Almost Ready – Organize and Schedule
If you are new to homeschooling, it will not take long for you to realize teaching your children at home means numerous adjustments. There is the need to organize the physical space of the home and figure how to schedule the teaching and the school year. And don’t forget, the kids are now home for lunch!
Do I need to get a school desk?
You do not need to replicate the brick and mortar school, but your children will need an area conducive for learning – quiet with few distractions and yet accessible to you! It’s a homeschool – so a kitchen or dining room table, a low Japanese table, or even the sofa will work well!
Small and limited spaces are common for Hawaii homes. Nevertheless, it will be helpful to designate an area for daily school work so children know where to find their books and where to return them. No questions for you mama, if your students know where to find school supplies, reference materials, craft supplies or education toys. Baskets or plastic bins work wonders as do some sturdy bookshelves. Let your motto be, “A place for everything and everything in its place.”
This is not the time to be a hoarder! During the course of the year, you will accumulate quite a bit of school work. You can’t keep it all and you don’t need to keep it all. Often times, your homeschool curriculum will determine the type of school work you will keep. At the least, determine the ‘treasures” and find a place to store them – or take pictures. If you have a high schooler, you will need to maintain good records for high school transcripts.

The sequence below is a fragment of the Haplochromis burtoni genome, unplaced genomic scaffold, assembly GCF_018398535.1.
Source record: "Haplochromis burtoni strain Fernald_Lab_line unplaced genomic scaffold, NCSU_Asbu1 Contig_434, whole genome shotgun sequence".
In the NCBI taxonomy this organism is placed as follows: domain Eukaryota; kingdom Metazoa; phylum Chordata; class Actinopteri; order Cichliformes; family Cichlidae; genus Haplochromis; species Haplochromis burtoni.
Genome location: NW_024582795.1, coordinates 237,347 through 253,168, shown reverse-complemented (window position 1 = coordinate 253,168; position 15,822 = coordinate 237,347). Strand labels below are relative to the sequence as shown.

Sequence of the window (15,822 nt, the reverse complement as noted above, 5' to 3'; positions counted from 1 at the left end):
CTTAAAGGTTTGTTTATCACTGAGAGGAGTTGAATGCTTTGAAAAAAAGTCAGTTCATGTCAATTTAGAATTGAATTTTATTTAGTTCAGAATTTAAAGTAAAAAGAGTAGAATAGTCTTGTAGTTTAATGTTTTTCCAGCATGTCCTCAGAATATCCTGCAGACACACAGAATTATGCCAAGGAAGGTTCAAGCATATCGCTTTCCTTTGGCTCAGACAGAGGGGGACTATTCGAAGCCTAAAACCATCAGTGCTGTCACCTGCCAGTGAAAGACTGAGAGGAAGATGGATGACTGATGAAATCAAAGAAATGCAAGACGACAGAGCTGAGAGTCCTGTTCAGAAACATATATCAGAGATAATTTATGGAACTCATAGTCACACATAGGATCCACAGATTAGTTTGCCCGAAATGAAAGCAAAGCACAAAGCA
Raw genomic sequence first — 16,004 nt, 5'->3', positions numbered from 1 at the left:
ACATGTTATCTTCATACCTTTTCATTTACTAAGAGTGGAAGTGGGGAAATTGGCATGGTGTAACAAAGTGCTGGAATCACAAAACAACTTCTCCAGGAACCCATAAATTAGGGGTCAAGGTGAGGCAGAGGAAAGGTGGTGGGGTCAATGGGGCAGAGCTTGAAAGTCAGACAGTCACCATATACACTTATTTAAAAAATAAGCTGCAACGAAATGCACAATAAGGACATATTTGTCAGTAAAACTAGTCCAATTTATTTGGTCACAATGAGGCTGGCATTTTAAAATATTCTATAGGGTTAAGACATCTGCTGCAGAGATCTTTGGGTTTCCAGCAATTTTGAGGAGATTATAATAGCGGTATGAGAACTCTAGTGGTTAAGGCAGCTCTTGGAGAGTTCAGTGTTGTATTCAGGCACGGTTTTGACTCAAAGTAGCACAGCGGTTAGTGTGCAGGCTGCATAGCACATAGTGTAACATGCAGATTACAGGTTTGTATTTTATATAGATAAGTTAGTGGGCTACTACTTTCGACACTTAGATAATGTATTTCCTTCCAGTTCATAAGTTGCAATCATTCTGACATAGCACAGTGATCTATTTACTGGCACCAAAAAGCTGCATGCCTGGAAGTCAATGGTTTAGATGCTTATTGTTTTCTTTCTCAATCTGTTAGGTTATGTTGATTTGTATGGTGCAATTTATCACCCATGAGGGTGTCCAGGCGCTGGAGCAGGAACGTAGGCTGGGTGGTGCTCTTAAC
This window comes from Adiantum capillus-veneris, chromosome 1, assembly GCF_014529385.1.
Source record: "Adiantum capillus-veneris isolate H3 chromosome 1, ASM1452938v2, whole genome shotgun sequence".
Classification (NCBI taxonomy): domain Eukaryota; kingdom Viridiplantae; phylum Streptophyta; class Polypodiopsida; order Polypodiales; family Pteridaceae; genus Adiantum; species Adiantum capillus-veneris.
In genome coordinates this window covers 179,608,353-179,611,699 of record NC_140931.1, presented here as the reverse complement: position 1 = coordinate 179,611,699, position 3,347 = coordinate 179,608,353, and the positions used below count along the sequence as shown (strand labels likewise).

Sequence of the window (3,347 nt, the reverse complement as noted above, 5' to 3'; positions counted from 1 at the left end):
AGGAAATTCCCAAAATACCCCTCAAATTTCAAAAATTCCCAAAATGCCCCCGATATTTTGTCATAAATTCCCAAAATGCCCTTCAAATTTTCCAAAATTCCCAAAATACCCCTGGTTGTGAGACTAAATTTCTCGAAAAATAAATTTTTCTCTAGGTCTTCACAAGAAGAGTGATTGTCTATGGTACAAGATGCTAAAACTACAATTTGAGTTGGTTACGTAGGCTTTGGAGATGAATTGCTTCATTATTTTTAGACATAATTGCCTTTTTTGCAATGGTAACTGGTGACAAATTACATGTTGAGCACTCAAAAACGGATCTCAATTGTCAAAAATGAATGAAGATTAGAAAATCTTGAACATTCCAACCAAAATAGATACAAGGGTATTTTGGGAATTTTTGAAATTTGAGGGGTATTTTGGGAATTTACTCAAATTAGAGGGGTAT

Do I need to follow the public school calendar?
One of the beauties of homeschooling is the individualized instruction that you can give each of your children. That same principle applies for scheduling your school year. You do not need to follow the DOE public school year calendar; you set up your school year with what works best for your family.
According to Hawaii’s homeschool law, you do need to determine a starting and ending date. How many days? Again that is not dictated by the DOE but 150 – 180 days of instruction is the usual number of school days.
When setting up your school year, don’t hesitate to include holidays, vacations, breaks (Christmas, Easter, etc.) Birthdays can be holidays too!
Keep in mind, if you use an online program or umbrella program, your curriculum may dictate your schedule for the year.
Select a schedule that works best for your family. You are not limited to a 5 day traditional schedule – 36 weeks, 5 days a week. Maybe a 4 day week better serves your needs, enabling you to set aside the fifth day for a co-op, errands, the library, doctor appointments, etc.
Many families do year-round schooling to avoid gaps in learning. Others opt for 6 weeks on with 1 week off for catch up or to plan for the next session.
Prayerfully organize your home and plan your schedule. God cares about every detail in your life!
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